Walter W. Heinz

   Walt Heinz was born in 1903, in Chippewa Falls, Wisconsin. As a boy, he enjoyed small town life as well as the out of doors, satisfying his adventuresome spirit by exploring nearby woods and the wild areas along the Chippewa River. His father worked as a telegrapher for the railroad, and at one time, the family lived in the depot in Jim Falls, Wisconsin. When Walt was approaching his teenage years, his family moved to a North Dakota farm where life was quite demanding. He left the farm to attend High School in Minneapolis, Minnesota.

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   After graduating, he joined his family who had moved to California. After learning to be an electrician at UCLA and working to support his family for several years, he and his brother began a camping tour of the National Parks and other wilderness areas of the western United States, working in the California oil fields and the Washington state orchards. When they worked their way eastward, they harvested wheat and helped round up cattle to drive them to a rail yard for a train trip to Chicago. Walt and his brother rode the cattle train to Chicago and ended their tour of many months there.
In 1928, Walt was hired by Western Electric in Chicago. During the next years, he attended Northwestern University. In 1936, he was transferred to the Western Electric plant in Kansas City. He worked for the company as a methods engineer for 35 years.

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   He married Ada Liddell Zimmerman in 1939 and they reared two daughters, Jane and Cindy. Because of a great interest in science and geology, he became a rockhound and began making jewelry in 1950. Every vacation was an opportunity to find rocks and Walt and his family became eagle-eyed rockhounds. After years of making jewelry, Walt began to sculpt animals out of various kinds of rock such as granite, jade, and marble. After carving three-dimensional shapes for a time, he began to shape small flat pieces of rock and glue them together to make settings for jewelry; some were in the shapes and colors of birds.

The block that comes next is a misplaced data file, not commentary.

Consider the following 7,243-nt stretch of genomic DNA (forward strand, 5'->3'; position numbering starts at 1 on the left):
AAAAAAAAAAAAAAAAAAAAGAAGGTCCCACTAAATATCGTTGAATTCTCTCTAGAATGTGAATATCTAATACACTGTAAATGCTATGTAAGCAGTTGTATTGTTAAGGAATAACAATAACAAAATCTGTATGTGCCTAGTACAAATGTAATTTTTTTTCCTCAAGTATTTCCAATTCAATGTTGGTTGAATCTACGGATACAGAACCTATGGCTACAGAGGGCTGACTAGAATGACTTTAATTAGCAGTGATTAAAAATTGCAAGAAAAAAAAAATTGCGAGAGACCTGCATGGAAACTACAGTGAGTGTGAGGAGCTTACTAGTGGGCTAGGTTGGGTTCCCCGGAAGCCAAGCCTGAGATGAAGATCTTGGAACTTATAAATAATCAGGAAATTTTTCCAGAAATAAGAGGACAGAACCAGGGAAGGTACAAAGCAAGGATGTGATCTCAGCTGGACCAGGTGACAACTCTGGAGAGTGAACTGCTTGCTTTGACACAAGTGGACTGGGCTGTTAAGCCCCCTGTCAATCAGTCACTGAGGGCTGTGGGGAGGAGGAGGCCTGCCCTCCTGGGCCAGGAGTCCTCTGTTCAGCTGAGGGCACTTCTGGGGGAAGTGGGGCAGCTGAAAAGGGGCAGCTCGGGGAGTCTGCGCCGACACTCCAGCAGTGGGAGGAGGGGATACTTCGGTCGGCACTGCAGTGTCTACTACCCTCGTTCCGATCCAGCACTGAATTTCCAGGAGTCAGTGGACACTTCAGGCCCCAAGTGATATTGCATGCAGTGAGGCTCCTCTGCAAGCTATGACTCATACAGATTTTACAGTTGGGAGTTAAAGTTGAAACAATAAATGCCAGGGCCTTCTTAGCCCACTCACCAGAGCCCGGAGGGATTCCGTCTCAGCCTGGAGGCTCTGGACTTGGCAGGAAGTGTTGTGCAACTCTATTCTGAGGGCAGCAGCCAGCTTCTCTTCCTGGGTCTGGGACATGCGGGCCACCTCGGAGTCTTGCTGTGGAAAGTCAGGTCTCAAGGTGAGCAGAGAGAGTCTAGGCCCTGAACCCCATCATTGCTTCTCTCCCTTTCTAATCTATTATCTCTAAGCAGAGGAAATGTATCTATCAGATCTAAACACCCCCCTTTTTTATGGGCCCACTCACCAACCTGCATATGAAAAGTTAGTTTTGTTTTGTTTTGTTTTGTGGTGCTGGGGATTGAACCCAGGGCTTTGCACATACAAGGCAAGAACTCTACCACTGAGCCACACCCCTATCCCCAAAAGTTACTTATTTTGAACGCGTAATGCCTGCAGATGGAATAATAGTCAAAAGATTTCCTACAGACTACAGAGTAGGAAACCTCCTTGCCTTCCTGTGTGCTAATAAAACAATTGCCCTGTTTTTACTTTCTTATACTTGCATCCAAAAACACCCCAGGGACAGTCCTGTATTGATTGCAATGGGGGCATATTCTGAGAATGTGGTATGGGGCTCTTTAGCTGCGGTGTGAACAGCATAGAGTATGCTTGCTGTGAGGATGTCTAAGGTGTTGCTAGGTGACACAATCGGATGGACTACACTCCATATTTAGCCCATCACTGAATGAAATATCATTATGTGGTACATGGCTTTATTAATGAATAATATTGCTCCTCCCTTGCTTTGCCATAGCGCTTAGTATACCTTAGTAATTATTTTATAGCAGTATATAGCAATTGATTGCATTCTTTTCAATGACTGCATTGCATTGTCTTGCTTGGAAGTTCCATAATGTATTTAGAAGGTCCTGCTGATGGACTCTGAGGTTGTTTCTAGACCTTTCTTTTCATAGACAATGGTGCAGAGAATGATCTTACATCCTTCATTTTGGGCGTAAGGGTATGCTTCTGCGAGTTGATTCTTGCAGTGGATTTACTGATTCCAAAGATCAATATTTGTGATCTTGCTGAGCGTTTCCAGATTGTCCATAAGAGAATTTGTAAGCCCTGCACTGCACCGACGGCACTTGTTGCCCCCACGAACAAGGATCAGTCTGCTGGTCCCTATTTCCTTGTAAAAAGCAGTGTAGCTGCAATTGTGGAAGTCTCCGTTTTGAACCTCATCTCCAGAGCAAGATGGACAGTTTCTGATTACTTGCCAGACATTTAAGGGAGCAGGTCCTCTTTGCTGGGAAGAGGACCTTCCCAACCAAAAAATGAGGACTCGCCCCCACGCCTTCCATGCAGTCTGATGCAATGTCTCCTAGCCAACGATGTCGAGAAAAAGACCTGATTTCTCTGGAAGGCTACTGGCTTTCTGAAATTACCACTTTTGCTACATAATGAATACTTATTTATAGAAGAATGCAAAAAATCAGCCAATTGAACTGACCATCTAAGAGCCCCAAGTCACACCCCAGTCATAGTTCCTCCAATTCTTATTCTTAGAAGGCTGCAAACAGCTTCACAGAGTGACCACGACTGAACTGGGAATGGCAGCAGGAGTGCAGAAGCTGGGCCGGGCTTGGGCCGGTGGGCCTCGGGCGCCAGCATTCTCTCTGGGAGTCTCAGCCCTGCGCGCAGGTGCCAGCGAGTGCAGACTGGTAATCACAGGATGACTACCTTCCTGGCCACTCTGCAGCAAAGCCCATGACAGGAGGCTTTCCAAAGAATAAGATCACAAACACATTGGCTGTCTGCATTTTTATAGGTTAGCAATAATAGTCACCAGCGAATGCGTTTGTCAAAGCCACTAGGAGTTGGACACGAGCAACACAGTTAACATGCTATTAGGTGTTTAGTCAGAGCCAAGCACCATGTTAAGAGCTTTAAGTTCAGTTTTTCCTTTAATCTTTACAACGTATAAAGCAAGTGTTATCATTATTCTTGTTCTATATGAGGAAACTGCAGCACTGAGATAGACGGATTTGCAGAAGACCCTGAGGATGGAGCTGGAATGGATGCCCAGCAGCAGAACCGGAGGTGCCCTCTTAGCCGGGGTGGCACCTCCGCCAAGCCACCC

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   As an artist, Walt is entirely self-taught. The same might be said for his dexterity and precision in cutting and polishing stones. In the early 1960's, he made his first commesso (intarsia). His boyhood experiences as well as a lifelong interest in nature provided his subject matter. He was a life member of the Telephone Pioneers of America, a lifelong conservationist and wildlife advocate, and a member of the Audubon Society and the National Wildlife Federation.

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   After his retirement in 1963, he devoted full time to his "stone paintings". His art is truly art for art's sake, intended neither for sale or exhibition. His only aim was to create the best that he could and he never sold any of his work because each picture, taking 3-5 months to make was very much a part of him.

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   As a member of the Blue Ridge Gem & Mineral Society for many years, Mr. Heinz exhibited his work and won acclaim in Missouri, Kansas, and Nebraska rock shows. He also had an exhibit at the Kansas City Public Library and had numerous articles written in The Lapidary Journal, The View, magazine for retired Western Electric employees, and the Kansas City Star, Star Magazine.

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   He retired from creating commessi when he was 80 years old, to rest and read science and wildlife magazines. In December of 1987, he died at the age of 84.

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